Many people embark on a journey of reflection or healing as a result of a loss or life event. Others are simply truth seekers or empaths, and like to swim in the depths of meaning, purpose, or divine knowledge.
Whatever the impetus, entering the world of self-help is usually well worth it. Trauma and hardship affect every human, and there are some things that do indeed need to be addressed, in my opinion.
However, self-improvement can become a trap. If you’re starting to feel drained or empty, read on. You’ll learn 10 ways to love yourself when self-help starts to feel yucky.
Why Self-Help Can Start to Feel Yucky
As I mentioned above, the initial reason you were drawn to healing or self-help is totally valid. I believe that therapy or counseling (with a licensed professional) should be the bedrock of your strategy. Other popular self-help tools include books, retreats, workshops, alternative healing modalities like Reiki, and meditation.
Once you process and work through the bulk of your feelings and any aftereffects, such as false beliefs that were birthed from trauma, there’s a fork in the road. You can either step away and take what you’ve learned to hopefully better your life; or you can delve deeper into self-improvement or spirituality.
As a caveat, it’s not like the “work” is ever done. We’re constantly growing, evolving, and having new experiences as humans. That’s why the fine line between getting needed support and being on a never ending hamster wheel of “fixing” is tricky.
But if self-help is starting to feel off or yucky, that’s your little warning light. You’re on the hamster wheel, and it may be time to get off. Constant healing is actually not loving yourself. If you are always looking for or focusing on perceived deficits or “shadows,” you’re cultivating an identity of brokenness and perpetuating that vibration. It’s keeping that energy and belief alive in you.
The saying that what you focus on expands, is true. And, you will find plenty of flaws and upsets from the past! We are all flawed and imperfect as humans. Not all flaws need fixing, and they might even be manufactured (either by your mind or the mind of a practitioner you go to) because you are looking for them. The dark side of the self-help industry is that, as with most for-profit operations, they benefit from you being a continual customer – not being healed and walking away.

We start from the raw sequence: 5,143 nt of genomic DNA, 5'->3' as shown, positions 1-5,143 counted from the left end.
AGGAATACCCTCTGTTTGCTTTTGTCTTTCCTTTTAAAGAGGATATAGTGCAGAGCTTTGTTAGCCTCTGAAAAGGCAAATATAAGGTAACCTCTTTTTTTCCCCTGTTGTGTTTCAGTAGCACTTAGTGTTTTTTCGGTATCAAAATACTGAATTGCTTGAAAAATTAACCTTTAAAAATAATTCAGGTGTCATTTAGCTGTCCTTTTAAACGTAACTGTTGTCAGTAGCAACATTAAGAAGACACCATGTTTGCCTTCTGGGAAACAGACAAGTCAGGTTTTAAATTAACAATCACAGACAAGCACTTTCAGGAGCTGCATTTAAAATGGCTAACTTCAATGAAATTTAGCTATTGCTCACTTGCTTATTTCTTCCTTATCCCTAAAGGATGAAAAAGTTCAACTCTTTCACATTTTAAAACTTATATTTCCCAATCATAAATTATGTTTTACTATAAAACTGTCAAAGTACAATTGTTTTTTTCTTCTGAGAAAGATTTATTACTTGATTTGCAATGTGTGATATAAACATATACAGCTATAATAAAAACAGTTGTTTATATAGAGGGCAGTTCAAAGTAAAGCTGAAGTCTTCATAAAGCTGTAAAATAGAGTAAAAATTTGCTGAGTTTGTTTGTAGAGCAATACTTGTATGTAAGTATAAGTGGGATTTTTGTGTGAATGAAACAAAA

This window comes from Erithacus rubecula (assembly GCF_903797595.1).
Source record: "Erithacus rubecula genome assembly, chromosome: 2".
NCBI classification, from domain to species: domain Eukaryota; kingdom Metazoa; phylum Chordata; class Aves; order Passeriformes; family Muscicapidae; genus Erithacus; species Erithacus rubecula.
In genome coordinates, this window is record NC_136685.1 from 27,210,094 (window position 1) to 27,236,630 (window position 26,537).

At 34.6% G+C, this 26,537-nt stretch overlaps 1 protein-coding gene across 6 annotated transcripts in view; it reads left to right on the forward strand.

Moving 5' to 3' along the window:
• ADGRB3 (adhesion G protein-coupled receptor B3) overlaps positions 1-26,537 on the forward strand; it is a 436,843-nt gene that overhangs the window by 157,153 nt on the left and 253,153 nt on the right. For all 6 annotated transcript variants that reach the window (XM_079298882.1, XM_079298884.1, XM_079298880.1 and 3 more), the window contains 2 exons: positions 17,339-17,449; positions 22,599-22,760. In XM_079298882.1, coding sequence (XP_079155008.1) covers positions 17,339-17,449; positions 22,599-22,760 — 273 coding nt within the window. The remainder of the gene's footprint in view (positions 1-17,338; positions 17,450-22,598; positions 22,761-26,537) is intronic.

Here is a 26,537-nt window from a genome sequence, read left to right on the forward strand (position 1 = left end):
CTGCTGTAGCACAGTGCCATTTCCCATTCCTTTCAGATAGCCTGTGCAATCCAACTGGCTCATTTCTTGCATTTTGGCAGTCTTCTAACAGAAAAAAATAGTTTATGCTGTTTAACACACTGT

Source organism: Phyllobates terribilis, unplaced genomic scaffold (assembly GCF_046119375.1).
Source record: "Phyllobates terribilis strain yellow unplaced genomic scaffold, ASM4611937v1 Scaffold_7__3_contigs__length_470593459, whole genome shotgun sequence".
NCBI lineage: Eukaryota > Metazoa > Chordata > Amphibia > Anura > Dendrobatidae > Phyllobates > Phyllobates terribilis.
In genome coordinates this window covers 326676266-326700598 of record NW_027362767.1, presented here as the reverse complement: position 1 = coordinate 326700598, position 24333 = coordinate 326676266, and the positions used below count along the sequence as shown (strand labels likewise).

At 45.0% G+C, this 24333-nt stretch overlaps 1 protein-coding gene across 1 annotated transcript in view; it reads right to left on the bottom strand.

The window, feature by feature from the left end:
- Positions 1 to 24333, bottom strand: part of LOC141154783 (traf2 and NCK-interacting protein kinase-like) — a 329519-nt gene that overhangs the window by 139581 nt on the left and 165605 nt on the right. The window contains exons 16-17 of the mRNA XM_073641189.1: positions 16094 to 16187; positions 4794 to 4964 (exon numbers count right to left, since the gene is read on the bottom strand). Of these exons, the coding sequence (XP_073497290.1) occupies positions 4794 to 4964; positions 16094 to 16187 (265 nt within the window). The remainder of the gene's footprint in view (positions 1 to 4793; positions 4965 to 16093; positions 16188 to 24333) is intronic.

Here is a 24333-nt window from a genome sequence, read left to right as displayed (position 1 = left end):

How to Love Yourself When Self-Help Becomes Too Much
Here are 10 suggestions on how to love yourself and re-center when self-help or spiritual work starts to drain you.
1. Pause all self-help work and related spending
Just stop and take a break. You can decide later if you will continue. You might even notice that the prospect of a self-help hiatus makes you anxious. Even though self-help is perhaps ALSO making you anxious, you feel a compulsion to continue. This is the hallmark of addiction. Almost anything can become addictive, and self-help is no exception. Although this makes it harder to pause, it’s confirmation that doing so is important.
And adding on from my earlier point about the self-help industry being a for-profit operation (with rare exceptions), it can get expensive. Like, really expensive. Many ex-new agers I’ve spoken to share how they spent many tens of thousands of dollars (or more) over years of trying to heal and fix themselves. Pausing any self-help expenses, ongoing or new, will benefit you in more ways than one.
2. Consume unrelated content only
Continuing on from the above point, stopping self-help may leave a huge vacuum. What will you fill it with? Get back in touch with books, podcasts, interviews, movies, etc, whatever you like – that are about anything but self-help! Fiction novels can be engrossing and fun, or consider a rom com movie to lighten the mood.
3. Explore outside interests
If you got really deep into self-help, you may have forgotten about prior hobbies or passions. What draws you? Now that you’ve cleared the slate (even if temporarily), reflect or journal on what inspires and interests you. Maybe it’s time to plan a trip to a faraway land (not a self-help retreat!), or to see a friend.